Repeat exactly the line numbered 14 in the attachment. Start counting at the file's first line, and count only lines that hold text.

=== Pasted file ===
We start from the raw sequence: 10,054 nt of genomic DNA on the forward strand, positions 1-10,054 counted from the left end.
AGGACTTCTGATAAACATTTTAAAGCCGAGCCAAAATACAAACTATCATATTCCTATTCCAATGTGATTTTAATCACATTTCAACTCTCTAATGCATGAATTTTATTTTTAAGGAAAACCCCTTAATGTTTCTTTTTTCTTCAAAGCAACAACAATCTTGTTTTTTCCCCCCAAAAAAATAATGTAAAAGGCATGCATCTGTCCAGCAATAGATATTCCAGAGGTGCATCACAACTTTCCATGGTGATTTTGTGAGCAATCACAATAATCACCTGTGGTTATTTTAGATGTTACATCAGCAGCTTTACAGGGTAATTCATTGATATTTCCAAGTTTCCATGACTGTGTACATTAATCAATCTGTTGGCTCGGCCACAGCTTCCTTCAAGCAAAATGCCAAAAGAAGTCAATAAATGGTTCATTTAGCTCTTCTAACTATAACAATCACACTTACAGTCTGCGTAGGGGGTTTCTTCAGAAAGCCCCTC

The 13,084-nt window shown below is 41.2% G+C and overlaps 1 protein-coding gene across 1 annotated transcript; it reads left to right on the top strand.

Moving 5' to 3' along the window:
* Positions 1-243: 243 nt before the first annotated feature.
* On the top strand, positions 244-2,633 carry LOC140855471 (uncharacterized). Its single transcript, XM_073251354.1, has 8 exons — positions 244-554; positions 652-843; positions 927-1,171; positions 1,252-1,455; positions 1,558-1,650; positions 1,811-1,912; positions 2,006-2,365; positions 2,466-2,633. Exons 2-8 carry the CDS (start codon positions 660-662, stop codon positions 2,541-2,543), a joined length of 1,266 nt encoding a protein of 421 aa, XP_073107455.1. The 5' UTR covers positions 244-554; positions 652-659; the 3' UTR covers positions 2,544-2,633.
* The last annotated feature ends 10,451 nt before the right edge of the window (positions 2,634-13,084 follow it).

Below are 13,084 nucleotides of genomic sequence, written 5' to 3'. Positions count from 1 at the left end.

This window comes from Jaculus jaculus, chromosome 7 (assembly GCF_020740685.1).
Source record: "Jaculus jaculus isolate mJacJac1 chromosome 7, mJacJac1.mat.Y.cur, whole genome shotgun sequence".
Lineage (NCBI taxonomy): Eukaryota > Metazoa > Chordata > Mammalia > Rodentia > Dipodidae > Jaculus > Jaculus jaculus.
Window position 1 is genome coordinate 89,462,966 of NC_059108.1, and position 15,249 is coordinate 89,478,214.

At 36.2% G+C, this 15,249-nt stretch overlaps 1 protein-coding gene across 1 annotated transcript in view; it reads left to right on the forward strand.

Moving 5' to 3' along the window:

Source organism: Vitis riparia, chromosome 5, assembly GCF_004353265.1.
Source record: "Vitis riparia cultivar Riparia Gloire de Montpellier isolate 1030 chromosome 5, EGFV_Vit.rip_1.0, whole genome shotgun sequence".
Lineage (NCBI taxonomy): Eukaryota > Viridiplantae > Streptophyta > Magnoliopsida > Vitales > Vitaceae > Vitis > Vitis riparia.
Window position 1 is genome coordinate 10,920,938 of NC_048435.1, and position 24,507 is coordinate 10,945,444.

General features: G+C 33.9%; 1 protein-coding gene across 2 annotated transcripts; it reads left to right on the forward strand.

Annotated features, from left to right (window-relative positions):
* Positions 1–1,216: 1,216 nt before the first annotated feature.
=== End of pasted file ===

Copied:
Moving 5' to 3' along the window: